Digital Asset Management (DAM) Challenges Essay
The topic of this essay explores what the greatest data management challenges are for the private/corporate sector at present and in the near future, with a focus on digital asset management (DAM) within companies that require and/or produce large amounts of unstructured data. The type of companies that need to manage this kind of data can include advertising and digital agencies, television, film, animation, and VFX. While these businesses will have different content, data amounts, and business needs, they all face the ongoing challenge of effectively making the ever-increasing amount of content findable, identifiable, obtainable, preserved, and provide access to digital assets for various purposes.
Data is either structured or unstructured, with structured data organised into schemes of related information in a database and viewed and manipulated using spreadsheet software. Unstructured data, due to its nature, is unable to be organised into a scheme within a database, although its metadata can. Unstructured data may contain photographs, illustrations, audiovisual files, presentations, webpages, and text.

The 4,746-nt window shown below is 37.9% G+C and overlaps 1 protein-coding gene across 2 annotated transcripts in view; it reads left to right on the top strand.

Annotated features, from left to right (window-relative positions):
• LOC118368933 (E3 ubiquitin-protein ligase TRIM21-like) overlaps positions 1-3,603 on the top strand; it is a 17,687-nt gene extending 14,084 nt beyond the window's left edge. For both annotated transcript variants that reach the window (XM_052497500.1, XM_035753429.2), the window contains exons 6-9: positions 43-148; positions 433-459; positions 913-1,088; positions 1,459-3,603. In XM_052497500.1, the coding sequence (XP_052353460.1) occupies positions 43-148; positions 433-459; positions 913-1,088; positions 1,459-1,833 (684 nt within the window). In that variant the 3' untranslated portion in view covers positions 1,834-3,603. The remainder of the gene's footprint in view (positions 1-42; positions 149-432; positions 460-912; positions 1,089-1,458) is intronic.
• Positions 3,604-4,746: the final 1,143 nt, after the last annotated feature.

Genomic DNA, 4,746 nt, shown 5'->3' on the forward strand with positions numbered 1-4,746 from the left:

This essay will focus on the internal needs of this corporate sector. Specifically, this essay will focus on the corporate content that is often produced or purchased for the purposes of generating reuse and creating projects for the company. This is a process and system known as Digital Asset Management (DAM) and it allows enterprise-wide content storage and sharing from a central location. Exploring the topic in this context, this essay will examine the challenges of indexing and classification to create searchable structured data from the unstructured data, which requires the creation of metadata. Next, it will explore the challenges associated with the technical infrastructure and storage needs of this data and an exploration of the strategic business goals. Finally, exploring some of the challenges of making the content accessible and obtainable within the enterprise.